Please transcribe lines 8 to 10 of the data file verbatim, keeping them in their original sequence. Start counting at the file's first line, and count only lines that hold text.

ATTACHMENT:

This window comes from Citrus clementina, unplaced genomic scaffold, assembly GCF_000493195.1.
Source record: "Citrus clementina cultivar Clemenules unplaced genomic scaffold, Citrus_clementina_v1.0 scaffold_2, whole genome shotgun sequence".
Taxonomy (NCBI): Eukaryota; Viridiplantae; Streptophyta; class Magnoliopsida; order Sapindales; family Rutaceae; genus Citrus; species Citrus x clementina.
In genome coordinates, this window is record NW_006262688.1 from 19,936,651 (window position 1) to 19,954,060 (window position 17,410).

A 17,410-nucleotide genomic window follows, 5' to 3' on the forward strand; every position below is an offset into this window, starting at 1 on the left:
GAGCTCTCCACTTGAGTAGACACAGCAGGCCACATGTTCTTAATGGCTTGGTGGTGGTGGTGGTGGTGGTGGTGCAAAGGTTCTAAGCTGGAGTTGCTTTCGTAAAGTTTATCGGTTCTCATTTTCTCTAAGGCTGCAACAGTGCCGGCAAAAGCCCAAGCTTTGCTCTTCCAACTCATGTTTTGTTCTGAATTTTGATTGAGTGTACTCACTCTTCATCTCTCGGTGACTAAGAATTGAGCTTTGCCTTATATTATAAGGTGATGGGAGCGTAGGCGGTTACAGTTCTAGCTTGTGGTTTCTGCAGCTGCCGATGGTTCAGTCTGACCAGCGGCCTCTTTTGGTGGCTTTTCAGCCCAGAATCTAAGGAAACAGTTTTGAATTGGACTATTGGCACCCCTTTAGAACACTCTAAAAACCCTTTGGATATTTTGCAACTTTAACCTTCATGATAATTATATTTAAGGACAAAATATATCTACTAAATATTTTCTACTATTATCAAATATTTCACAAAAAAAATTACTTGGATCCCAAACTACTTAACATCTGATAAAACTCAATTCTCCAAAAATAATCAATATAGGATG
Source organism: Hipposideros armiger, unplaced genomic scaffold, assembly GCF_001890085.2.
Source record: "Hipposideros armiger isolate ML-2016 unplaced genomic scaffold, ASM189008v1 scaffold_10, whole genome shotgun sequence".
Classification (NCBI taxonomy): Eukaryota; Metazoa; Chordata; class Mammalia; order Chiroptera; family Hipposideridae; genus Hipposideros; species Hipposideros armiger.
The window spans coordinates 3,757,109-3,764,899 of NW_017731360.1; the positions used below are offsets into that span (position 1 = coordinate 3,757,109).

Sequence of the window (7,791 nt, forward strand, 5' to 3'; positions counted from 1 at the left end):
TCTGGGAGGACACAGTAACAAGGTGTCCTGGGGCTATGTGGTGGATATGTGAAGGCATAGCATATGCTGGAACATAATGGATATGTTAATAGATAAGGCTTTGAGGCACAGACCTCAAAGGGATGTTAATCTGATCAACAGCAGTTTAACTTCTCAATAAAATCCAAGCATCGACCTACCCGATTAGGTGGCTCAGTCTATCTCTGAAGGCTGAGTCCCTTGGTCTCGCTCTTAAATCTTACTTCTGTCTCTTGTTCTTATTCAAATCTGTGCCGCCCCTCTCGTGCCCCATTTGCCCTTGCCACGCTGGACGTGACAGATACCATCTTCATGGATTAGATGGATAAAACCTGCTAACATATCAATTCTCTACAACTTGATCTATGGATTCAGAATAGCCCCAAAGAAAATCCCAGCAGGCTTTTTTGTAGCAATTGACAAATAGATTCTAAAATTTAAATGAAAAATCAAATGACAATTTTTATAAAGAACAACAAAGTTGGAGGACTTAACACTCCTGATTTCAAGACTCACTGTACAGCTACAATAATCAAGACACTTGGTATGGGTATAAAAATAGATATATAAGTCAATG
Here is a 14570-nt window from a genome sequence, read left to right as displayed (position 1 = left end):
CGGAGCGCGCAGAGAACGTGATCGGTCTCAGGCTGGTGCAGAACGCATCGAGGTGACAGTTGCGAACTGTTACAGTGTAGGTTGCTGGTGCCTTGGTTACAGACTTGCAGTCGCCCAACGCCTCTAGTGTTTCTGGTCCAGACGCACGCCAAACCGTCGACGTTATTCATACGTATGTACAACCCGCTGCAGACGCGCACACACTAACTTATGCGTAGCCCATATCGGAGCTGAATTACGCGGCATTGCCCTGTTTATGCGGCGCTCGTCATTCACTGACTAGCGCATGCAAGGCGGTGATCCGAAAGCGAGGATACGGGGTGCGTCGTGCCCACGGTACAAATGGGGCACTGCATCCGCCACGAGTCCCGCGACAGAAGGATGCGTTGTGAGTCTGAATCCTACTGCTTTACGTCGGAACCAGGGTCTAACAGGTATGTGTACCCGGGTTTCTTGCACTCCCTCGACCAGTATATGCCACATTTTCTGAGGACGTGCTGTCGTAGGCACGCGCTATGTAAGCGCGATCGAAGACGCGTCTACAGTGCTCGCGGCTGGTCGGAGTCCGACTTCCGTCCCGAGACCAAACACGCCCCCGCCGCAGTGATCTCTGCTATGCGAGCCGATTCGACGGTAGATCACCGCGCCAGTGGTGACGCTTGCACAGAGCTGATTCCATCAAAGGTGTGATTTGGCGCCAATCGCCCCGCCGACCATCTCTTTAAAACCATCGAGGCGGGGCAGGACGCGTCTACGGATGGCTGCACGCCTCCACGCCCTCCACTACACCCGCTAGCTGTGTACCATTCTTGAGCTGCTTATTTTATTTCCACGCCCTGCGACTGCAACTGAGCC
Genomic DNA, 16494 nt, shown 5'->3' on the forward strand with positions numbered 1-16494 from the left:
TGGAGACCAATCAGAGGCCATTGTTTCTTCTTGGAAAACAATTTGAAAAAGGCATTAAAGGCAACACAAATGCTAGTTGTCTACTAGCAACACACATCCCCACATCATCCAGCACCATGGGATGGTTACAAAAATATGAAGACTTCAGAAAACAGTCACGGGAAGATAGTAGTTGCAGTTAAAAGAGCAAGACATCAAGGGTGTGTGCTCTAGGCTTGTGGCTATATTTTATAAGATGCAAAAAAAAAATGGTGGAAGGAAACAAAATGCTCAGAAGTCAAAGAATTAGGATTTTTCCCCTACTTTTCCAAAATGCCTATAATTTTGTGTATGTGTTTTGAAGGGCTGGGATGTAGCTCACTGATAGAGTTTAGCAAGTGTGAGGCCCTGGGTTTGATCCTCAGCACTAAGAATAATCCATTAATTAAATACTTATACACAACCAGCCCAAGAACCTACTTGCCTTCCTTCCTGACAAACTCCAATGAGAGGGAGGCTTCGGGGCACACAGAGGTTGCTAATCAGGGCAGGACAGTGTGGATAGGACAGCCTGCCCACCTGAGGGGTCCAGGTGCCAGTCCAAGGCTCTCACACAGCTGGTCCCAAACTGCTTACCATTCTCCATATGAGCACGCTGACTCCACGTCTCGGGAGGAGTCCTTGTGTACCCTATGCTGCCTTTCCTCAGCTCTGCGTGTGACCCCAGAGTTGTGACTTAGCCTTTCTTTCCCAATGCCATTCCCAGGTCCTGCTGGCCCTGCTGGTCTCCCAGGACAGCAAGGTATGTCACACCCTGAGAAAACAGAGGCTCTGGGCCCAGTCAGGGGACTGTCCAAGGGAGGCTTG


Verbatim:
Source record: "Hipposideros armiger isolate ML-2016 unplaced genomic scaffold, ASM189008v1 scaffold_10, whole genome shotgun sequence".
Classification (NCBI taxonomy): Eukaryota; Metazoa; Chordata; class Mammalia; order Chiroptera; family Hipposideridae; genus Hipposideros; species Hipposideros armiger.
The window spans coordinates 3,757,109-3,764,899 of NW_017731360.1; the positions used below are offsets into that span (position 1 = coordinate 3,757,109).